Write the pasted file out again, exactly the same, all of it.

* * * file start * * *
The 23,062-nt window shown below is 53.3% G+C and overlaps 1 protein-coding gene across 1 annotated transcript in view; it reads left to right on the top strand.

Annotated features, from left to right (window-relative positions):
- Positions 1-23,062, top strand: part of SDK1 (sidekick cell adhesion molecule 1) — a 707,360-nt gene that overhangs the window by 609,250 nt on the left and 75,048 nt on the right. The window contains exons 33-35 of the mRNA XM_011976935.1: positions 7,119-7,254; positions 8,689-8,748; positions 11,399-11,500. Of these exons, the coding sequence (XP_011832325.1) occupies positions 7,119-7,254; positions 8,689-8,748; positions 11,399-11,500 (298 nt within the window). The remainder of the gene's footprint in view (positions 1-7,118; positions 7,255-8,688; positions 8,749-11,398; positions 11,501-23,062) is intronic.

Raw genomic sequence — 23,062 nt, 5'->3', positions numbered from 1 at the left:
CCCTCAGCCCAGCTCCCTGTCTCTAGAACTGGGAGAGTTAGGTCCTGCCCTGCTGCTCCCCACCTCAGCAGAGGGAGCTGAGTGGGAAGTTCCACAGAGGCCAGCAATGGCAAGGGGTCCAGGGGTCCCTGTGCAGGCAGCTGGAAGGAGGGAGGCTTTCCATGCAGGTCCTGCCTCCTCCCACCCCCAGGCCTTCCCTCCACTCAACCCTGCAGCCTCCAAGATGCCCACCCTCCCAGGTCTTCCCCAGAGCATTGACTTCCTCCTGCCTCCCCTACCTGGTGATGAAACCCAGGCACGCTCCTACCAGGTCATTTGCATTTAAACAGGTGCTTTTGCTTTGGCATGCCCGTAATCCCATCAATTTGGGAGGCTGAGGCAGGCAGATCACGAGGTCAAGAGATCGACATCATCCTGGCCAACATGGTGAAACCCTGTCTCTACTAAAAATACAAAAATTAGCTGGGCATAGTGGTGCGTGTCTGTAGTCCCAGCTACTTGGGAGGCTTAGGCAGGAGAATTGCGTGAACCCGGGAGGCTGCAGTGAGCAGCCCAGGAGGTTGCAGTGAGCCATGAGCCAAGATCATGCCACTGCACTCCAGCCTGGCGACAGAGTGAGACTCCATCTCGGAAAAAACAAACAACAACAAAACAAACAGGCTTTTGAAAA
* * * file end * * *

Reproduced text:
The 23,062-nt window shown below is 53.3% G+C and overlaps 1 protein-coding gene across 1 annotated transcript in view; it reads left to right on the top strand.

Annotated features, from left to right (window-relative positions):
- Positions 1-23,062, top strand: part of SDK1 (sidekick cell adhesion molecule 1) — a 707,360-nt gene that overhangs the window by 609,250 nt on the left and 75,048 nt on the right. The window contains exons 33-35 of the mRNA XM_011976935.1: positions 7,119-7,254; positions 8,689-8,748; positions 11,399-11,500. Of these exons, the coding sequence (XP_011832325.1) occupies positions 7,119-7,254; positions 8,689-8,748; positions 11,399-11,500 (298 nt within the window). The remainder of the gene's footprint in view (positions 1-7,118; positions 7,255-8,688; positions 8,749-11,398; positions 11,501-23,062) is intronic.

Raw genomic sequence — 23,062 nt, 5'->3', positions numbered from 1 at the left:
CCCTCAGCCCAGCTCCCTGTCTCTAGAACTGGGAGAGTTAGGTCCTGCCCTGCTGCTCCCCACCTCAGCAGAGGGAGCTGAGTGGGAAGTTCCACAGAGGCCAGCAATGGCAAGGGGTCCAGGGGTCCCTGTGCAGGCAGCTGGAAGGAGGGAGGCTTTCCATGCAGGTCCTGCCTCCTCCCACCCCCAGGCCTTCCCTCCACTCAACCCTGCAGCCTCCAAGATGCCCACCCTCCCAGGTCTTCCCCAGAGCATTGACTTCCTCCTGCCTCCCCTACCTGGTGATGAAACCCAGGCACGCTCCTACCAGGTCATTTGCATTTAAACAGGTGCTTTTGCTTTGGCATGCCCGTAATCCCATCAATTTGGGAGGCTGAGGCAGGCAGATCACGAGGTCAAGAGATCGACATCATCCTGGCCAACATGGTGAAACCCTGTCTCTACTAAAAATACAAAAATTAGCTGGGCATAGTGGTGCGTGTCTGTAGTCCCAGCTACTTGGGAGGCTTAGGCAGGAGAATTGCGTGAACCCGGGAGGCTGCAGTGAGCAGCCCAGGAGGTTGCAGTGAGCCATGAGCCAAGATCATGCCACTGCACTCCAGCCTGGCGACAGAGTGAGACTCCATCTCGGAAAAAACAAACAACAACAAAACAAACAGGCTTTTGAAAA